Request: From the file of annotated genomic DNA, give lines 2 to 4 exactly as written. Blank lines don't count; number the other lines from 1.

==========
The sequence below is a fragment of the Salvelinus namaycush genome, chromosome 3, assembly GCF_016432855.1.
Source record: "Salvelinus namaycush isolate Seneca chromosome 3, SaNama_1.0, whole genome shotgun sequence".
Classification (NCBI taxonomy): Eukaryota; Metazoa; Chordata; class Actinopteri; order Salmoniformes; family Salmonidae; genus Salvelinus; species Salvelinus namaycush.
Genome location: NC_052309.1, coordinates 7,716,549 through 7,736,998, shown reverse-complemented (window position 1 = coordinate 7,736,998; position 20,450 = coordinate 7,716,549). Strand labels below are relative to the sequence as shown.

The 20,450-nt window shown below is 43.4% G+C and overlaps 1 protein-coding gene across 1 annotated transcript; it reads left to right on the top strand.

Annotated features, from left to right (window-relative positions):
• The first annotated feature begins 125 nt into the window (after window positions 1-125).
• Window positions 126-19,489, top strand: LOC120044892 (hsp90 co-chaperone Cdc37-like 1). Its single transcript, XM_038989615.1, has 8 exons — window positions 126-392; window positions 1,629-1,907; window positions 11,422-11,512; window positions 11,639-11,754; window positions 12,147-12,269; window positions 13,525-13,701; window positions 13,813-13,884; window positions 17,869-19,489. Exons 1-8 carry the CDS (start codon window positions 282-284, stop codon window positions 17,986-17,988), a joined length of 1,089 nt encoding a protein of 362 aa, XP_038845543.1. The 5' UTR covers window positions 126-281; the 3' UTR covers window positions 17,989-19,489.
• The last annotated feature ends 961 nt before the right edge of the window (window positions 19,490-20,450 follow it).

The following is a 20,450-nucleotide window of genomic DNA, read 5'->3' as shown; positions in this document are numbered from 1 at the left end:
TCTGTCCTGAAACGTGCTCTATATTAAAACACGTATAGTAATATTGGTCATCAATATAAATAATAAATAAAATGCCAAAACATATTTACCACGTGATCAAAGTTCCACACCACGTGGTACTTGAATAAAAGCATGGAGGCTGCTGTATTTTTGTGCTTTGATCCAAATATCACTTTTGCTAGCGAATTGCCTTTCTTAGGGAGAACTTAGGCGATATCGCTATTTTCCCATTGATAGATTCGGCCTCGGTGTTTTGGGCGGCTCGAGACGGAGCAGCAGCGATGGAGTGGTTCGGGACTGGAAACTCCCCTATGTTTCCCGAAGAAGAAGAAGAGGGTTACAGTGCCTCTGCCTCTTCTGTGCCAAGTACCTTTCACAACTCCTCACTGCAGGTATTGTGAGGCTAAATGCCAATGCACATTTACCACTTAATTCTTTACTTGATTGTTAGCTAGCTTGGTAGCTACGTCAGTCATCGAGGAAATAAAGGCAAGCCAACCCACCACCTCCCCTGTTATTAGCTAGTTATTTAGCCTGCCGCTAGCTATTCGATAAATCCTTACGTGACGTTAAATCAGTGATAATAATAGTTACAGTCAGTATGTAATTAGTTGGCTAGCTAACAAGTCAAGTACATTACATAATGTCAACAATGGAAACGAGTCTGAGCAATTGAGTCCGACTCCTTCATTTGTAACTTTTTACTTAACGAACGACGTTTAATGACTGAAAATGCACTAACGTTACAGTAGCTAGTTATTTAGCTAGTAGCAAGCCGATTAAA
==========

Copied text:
Source record: "Salvelinus namaycush isolate Seneca chromosome 3, SaNama_1.0, whole genome shotgun sequence".
Classification (NCBI taxonomy): Eukaryota; Metazoa; Chordata; class Actinopteri; order Salmoniformes; family Salmonidae; genus Salvelinus; species Salvelinus namaycush.
Genome location: NC_052309.1, coordinates 7,716,549 through 7,736,998, shown reverse-complemented (window position 1 = coordinate 7,736,998; position 20,450 = coordinate 7,716,549). Strand labels below are relative to the sequence as shown.